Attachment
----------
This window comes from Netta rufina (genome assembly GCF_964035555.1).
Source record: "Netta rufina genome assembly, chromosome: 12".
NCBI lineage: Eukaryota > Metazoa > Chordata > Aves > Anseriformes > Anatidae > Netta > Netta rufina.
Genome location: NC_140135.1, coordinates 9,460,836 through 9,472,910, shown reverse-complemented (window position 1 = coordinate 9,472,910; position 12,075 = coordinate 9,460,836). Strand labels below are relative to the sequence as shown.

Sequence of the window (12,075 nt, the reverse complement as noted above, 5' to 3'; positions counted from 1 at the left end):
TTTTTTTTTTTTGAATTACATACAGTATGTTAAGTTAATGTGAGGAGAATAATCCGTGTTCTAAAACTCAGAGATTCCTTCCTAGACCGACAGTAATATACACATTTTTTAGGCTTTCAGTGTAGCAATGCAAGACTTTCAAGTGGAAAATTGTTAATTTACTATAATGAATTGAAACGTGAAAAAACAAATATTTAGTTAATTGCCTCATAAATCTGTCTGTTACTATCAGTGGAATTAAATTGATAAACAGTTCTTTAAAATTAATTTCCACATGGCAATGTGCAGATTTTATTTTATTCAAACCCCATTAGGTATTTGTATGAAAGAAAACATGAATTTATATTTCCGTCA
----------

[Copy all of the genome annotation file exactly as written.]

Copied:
This window comes from Netta rufina (genome assembly GCF_964035555.1).
Source record: "Netta rufina genome assembly, chromosome: 12".
NCBI lineage: Eukaryota > Metazoa > Chordata > Aves > Anseriformes > Anatidae > Netta > Netta rufina.
Genome location: NC_140135.1, coordinates 9,460,836 through 9,472,910, shown reverse-complemented (window position 1 = coordinate 9,472,910; position 12,075 = coordinate 9,460,836). Strand labels below are relative to the sequence as shown.

Sequence of the window (12,075 nt, the reverse complement as noted above, 5' to 3'; positions counted from 1 at the left end):
TTTTTTTTTTTTGAATTACATACAGTATGTTAAGTTAATGTGAGGAGAATAATCCGTGTTCTAAAACTCAGAGATTCCTTCCTAGACCGACAGTAATATACACATTTTTTAGGCTTTCAGTGTAGCAATGCAAGACTTTCAAGTGGAAAATTGTTAATTTACTATAATGAATTGAAACGTGAAAAAACAAATATTTAGTTAATTGCCTCATAAATCTGTCTGTTACTATCAGTGGAATTAAATTGATAAACAGTTCTTTAAAATTAATTTCCACATGGCAATGTGCAGATTTTATTTTATTCAAACCCCATTAGGTATTTGTATGAAAGAAAACATGAATTTATATTTCCGTCA